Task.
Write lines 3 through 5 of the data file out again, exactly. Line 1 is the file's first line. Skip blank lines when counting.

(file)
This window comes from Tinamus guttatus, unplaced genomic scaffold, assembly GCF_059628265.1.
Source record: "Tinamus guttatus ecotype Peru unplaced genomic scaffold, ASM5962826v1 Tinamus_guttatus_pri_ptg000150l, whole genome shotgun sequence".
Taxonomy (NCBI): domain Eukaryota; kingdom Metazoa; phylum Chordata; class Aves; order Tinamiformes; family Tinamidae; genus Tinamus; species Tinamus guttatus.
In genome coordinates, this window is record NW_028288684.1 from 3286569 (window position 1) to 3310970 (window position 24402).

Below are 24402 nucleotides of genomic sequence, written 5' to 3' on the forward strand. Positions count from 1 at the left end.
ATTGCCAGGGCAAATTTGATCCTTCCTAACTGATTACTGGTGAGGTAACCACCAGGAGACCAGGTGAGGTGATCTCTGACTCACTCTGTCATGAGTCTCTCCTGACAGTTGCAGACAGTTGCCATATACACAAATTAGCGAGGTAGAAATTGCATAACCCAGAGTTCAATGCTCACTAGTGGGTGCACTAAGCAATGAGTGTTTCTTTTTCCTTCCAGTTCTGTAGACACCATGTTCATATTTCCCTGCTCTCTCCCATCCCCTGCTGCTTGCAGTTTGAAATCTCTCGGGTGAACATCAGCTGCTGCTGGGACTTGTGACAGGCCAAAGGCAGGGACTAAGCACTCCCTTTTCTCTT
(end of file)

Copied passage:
Taxonomy (NCBI): domain Eukaryota; kingdom Metazoa; phylum Chordata; class Aves; order Tinamiformes; family Tinamidae; genus Tinamus; species Tinamus guttatus.
In genome coordinates, this window is record NW_028288684.1 from 3286569 (window position 1) to 3310970 (window position 24402).

Below are 24402 nucleotides of genomic sequence, written 5' to 3' on the forward strand. Positions count from 1 at the left end.